Thanks to the new international agreement, the Ross Sea will soon be regarded as the largest marine protected area on the planet. Until recently, its geographical position kept this pristine ecosystem unharmed by human activities.
Only recently commercial fishing boats started to become a reason for concern, and that is why many countries joined their efforts to protect this Antarctic wildlife refuge. Based on the estimates, the Ross Sea is home to 25 percent of all emperor penguins, forty percent of Adelie penguins, and around fifty percent of the entire population of type C killer whales.
With this ecosystem, scientists hope that many endangered species will recover after their numbers have plummeted elsewhere across the world over the past few years. Officials state that this is the first and most important step in this widely-spread initiative which aims to develop other wildlife refuges.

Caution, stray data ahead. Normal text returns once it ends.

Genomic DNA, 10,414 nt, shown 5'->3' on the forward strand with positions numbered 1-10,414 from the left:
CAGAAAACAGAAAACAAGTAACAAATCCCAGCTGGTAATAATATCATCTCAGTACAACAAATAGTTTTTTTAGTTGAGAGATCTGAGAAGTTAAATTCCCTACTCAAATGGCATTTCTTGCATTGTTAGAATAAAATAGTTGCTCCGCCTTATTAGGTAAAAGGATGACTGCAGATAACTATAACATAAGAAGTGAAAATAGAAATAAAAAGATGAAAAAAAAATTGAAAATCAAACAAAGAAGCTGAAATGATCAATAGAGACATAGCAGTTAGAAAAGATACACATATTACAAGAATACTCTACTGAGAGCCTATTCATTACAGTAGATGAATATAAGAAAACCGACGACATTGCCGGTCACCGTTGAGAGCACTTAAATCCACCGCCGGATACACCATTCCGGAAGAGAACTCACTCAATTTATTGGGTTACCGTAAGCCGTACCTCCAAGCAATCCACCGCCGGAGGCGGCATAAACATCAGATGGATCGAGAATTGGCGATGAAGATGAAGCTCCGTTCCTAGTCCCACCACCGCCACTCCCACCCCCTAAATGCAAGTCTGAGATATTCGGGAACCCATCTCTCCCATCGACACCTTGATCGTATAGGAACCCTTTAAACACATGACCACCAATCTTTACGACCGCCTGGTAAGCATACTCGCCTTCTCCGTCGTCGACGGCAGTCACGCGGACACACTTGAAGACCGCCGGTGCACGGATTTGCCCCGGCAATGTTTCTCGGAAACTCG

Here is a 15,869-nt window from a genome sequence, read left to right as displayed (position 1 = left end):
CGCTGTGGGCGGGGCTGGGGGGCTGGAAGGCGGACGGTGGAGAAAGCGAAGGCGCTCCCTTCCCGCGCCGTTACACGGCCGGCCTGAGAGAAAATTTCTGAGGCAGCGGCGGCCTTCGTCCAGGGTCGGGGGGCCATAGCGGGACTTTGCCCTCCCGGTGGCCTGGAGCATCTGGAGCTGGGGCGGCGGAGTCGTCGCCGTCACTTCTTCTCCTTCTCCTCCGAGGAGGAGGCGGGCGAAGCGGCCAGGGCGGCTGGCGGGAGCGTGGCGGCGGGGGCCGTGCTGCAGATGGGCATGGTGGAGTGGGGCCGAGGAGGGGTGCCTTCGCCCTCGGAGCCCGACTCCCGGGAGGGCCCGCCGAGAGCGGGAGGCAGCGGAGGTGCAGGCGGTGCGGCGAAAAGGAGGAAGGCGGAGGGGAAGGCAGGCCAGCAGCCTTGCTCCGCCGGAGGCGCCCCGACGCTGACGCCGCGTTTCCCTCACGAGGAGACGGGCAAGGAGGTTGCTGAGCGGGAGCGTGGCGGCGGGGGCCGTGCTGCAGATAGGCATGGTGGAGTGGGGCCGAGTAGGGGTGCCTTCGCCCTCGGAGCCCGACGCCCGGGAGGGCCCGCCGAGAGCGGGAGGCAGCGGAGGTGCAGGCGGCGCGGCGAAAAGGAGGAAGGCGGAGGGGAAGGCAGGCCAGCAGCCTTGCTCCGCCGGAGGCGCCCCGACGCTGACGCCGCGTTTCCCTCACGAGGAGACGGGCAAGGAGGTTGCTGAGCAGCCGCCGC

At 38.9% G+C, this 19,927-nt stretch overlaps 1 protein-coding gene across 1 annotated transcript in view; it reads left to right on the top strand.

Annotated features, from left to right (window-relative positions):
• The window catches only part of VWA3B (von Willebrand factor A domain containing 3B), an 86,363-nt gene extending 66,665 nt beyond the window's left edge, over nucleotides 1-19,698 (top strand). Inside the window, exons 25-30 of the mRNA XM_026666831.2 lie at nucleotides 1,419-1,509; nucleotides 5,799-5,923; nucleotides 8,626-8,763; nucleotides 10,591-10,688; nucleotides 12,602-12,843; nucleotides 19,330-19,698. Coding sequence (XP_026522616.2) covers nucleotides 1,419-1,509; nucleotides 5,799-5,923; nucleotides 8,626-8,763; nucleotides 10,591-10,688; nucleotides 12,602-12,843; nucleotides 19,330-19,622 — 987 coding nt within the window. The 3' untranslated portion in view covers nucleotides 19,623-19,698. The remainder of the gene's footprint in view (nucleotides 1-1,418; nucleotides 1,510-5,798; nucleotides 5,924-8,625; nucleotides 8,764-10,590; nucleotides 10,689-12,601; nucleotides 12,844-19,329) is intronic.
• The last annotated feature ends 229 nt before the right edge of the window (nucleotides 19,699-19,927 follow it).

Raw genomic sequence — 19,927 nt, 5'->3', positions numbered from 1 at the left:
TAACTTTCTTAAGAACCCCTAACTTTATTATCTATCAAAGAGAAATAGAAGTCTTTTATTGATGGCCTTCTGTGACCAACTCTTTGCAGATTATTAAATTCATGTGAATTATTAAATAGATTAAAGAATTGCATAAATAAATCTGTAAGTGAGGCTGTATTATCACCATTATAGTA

Russia Joined The Ross Sea Project
Although the 24 UN country members and the EU hailed the project from the beginning, Russia needed more evidence in order to support the cause. Antarctica has a symbolic meaning for Russia because it was discovered in 1820 during a Russian expedition.
President Vladimir Putin has also expanded the Russian Arctic National Park by around 18 million acres this September. According to Sergei Ivanov, special representative for transport, ecology, and environmental protection, Russia has a rich history of science and exploration in Antarctica.
Although we live in a time of rising political turbulence, such initiatives represent a solid proof that many nations can collaborate to support a noble cause. This agreement is projected to end in 35 years, but scientists stress that this period is way too short, and many species won’t have time to recover.
Many marine ecosystems across the world have been severely affected by a broad array of causes such as greenhouse gas emission, excessive fishing, and bleaching just to name a few. Unfortunately, all these causes are related to human ignorance. More precisely, air pollution has led to a slight temperature change in Australian waters causing the Great Barrier Reef to lose 93 percent of its corals.
Even if scientists say that it is not too late for this ecosystem to recover, it will take a long time until it becomes as prolific as the Ross Sea.
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